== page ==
The existing windows’ chunky sash bars blocked light so were replaced with triple glazed and recessed Passivhaus windows, using minimal contemporary framing. Light studies show a 60% improvement in the amount of glazing, nearly doubling the amount of natural daylight, and allowing light to filter into the building. The move also delivered much better thermal comfort for staff, who won’t have to experience draughts in winter or overheating in the summer.
35 per cent of the materials are bio-based using non-toxic materials to enhance health and wellbeing. Acoustically, a recycled newspaper spray coating to the concrete soffits helps absorb background sounds, making it easier to hear well and creating a calm workspace. The internal wall insulation is two layers – a cork and clay render and a wood-fibre board – rather than plastic foam.
To achieve the EnerPHit standard, mechanical ventilation heat recovery (MVHR) units are used to bring in a constant supply of fresh filtered air. The system allows heat from people and equipment to be recovered to cut energy costs and keep temperatures constant for thermal comfort. Although the designs were begun well before Covid, the excellent fresh air ventilation rates from the units are critical for maintaining healthy air quality.
A circular office
A circular economy approach ensured the retention and repurposing of materials, with new products designed for repair, refurbishment, reuse and disassembly. The building gained a BREEAM innovation credit through the contractor ISG who re-used lighting from another building refurbishment. This required the testing and re-warrantying of more than 350 LED lights – another example of an extraordinary measure taken to disrupt the typical construction industry approach, with most suppliers reluctant to give guarantees on products that are no longer new. The lifts were also retained, with the original manufacturer working hard to test, replace certain parts and re-warranty the lift. A desk recovered from the headquarters of Netflix was re-shaped to fit the new entrance space. The beautiful stone surface, damaged in the removal process, is repaired using the Japanese kintsugi visible repair method to celebrate the building’s philosophy. Leftover furniture in the building was diverted from landfill, avoiding wastage of 21,000kg of CO2, with 21,600kg of chairs, tables and storage cabinets donated to local communities.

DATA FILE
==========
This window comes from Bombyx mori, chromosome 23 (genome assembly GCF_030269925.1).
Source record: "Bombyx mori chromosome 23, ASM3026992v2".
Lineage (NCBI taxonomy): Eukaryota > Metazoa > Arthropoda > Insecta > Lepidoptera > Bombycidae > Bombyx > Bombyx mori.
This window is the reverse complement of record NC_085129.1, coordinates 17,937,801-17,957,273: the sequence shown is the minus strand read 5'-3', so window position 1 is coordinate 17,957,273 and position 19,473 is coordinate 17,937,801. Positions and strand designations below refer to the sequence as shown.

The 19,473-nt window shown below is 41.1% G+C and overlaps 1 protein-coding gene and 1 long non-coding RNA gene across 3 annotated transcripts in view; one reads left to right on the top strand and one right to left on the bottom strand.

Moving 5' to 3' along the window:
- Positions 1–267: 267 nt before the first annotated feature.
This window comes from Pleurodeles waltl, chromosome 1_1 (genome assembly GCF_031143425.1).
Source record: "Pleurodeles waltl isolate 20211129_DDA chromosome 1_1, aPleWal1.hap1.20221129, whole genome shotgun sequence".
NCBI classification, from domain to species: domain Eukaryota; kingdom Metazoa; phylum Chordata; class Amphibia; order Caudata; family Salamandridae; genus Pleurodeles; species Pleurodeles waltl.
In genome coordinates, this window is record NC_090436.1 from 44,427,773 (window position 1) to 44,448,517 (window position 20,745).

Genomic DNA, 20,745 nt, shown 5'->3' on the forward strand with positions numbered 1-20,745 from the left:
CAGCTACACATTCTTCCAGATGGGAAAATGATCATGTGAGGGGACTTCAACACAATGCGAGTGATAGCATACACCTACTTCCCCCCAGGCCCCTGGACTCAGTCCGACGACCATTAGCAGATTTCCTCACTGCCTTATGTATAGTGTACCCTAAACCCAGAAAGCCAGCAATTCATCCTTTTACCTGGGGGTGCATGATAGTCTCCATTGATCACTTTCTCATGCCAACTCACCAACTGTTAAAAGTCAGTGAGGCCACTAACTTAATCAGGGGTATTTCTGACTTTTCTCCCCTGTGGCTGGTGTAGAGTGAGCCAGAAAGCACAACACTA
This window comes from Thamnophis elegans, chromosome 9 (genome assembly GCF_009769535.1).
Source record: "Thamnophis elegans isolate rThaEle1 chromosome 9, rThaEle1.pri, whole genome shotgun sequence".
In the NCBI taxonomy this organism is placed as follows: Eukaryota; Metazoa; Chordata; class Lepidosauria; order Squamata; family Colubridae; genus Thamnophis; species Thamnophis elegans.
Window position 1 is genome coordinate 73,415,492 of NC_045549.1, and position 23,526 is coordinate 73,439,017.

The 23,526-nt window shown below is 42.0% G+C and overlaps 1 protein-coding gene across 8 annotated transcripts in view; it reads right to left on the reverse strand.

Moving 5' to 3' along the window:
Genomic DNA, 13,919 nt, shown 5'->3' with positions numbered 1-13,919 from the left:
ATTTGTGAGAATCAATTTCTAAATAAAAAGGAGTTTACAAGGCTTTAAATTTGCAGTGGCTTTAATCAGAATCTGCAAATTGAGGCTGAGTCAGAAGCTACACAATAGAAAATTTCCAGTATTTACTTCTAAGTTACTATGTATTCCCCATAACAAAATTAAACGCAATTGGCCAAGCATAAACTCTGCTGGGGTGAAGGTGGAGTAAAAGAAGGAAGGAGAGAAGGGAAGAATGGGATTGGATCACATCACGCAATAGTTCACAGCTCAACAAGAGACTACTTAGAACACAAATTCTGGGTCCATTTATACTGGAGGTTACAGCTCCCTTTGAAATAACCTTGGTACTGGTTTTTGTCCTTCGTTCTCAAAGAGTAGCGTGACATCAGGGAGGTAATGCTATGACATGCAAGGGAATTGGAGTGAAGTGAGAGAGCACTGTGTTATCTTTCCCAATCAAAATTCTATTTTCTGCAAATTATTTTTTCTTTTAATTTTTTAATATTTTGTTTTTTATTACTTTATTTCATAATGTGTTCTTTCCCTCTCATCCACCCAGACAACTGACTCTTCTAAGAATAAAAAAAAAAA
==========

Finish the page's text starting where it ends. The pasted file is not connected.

Given the urgent need to take action by every building owner, the Institute has developed a detailed case study to help organisations and students understand the many steps taken to achieve the approach. A soft landings approach to support users in occupancy and a building performance evaluation by the university will add further learnings to industry knowledge and help inspire others to make the building’s approach become the norm.
Wendy Bishop, Architype’s lead architect on the project, comments: “Given Entopia’s origins as a hub for communications, it is fitting that the building has come full circle and has been rejuvenated as a pioneering global example of sustainable retrofit that clearly demonstrates how to tackle the enormous retrofit challenge.”
- Building sponsor
- Envision Energy
- Lead architect (RIBA stage 1-3), Passivhaus designer (RIBA stage 1-3), carbon consultant and client advisor
- Project manager
- Cost consultant
- Gardiner and Theobald
- Delivery architect (RIBA stage 4-6)
- Fielden + Mawson
- Services engineer
- BDP (RIBA stage 1-3)Max Fordham (RIBA stage 4-6), Passivhaus designer (RIBA stage 4-6)
- Structural engineer
- BDP (RIBA stage 1-3)CAR (RIBA stage 4-6)
- Interior design
- Eve Waldron Design
- Passivhaus / EnerPHit certifiers
- Mead Consulting
- Jack HobhouseSOLK Photography